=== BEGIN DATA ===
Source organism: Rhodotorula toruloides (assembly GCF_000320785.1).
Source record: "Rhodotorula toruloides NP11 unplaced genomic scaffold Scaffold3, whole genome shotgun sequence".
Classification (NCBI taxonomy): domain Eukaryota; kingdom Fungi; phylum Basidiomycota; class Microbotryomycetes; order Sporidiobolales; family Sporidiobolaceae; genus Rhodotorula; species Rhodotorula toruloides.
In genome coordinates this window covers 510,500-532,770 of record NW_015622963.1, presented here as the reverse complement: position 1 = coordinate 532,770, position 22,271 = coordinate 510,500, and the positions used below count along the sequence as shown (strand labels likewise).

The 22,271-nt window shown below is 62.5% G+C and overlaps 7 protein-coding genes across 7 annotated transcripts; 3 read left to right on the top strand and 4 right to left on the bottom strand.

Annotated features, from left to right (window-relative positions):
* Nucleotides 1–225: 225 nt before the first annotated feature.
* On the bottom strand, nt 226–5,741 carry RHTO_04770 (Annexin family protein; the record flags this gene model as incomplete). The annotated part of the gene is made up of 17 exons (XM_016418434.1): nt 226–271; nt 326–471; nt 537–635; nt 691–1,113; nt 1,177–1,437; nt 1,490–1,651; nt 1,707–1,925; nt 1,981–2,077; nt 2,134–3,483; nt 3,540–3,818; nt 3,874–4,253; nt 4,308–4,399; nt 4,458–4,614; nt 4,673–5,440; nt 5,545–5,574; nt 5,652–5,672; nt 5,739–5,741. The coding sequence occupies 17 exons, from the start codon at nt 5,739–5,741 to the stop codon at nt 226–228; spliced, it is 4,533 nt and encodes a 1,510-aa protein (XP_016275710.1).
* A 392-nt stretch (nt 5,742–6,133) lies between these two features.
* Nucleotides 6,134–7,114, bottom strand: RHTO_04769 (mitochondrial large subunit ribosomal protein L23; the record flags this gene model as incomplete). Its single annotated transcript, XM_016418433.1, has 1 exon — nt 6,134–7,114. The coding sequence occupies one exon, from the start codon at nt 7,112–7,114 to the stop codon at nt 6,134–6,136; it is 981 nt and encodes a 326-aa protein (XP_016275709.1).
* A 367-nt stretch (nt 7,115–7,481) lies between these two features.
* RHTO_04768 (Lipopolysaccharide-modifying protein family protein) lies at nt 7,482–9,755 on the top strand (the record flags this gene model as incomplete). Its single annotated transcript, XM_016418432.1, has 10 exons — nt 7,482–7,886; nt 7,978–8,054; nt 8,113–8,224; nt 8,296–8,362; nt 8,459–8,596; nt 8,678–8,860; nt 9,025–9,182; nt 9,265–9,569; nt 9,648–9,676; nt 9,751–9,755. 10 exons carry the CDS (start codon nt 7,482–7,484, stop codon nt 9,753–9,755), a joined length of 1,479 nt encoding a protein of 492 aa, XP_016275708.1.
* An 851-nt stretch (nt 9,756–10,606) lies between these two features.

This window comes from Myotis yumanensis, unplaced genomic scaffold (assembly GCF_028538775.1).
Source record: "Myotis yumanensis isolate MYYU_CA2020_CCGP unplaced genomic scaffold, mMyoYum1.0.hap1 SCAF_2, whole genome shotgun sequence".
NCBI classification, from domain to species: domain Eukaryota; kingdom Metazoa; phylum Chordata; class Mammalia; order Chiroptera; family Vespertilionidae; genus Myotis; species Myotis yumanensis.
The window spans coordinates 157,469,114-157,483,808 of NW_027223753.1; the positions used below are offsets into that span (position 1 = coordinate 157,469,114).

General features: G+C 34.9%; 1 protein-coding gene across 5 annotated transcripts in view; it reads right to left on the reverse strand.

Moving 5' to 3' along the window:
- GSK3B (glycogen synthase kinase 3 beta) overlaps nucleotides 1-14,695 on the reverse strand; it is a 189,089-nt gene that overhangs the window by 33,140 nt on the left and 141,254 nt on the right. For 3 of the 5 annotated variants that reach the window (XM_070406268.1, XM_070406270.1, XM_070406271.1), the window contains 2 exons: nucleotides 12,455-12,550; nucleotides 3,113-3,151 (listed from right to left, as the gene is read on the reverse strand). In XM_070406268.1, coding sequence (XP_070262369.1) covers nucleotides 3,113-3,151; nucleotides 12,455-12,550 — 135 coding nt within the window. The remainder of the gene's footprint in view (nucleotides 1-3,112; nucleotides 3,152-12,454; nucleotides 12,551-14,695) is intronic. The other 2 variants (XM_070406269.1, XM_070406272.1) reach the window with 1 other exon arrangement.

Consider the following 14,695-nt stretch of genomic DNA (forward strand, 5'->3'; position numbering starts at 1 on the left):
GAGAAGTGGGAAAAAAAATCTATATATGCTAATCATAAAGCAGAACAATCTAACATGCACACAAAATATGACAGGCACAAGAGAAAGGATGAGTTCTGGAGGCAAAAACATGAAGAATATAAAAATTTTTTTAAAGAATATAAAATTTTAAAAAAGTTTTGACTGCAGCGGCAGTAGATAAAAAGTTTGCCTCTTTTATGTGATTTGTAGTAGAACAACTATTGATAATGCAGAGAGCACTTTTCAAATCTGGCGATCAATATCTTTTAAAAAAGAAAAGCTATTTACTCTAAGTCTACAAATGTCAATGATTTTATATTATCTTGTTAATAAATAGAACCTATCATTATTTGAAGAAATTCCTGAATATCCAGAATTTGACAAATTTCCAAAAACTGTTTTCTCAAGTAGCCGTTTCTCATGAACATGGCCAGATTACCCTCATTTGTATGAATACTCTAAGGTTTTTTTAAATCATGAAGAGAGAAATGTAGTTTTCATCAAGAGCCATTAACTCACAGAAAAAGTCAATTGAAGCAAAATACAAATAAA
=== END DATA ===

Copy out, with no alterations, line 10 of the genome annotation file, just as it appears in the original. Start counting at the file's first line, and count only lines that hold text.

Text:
* Nucleotides 6,134–7,114, bottom strand: RHTO_04769 (mitochondrial large subunit ribosomal protein L23; the record flags this gene model as incomplete). Its single annotated transcript, XM_016418433.1, has 1 exon — nt 6,134–7,114. The coding sequence occupies one exon, from the start codon at nt 7,112–7,114 to the stop codon at nt 6,134–6,136; it is 981 nt and encodes a 326-aa protein (XP_016275709.1).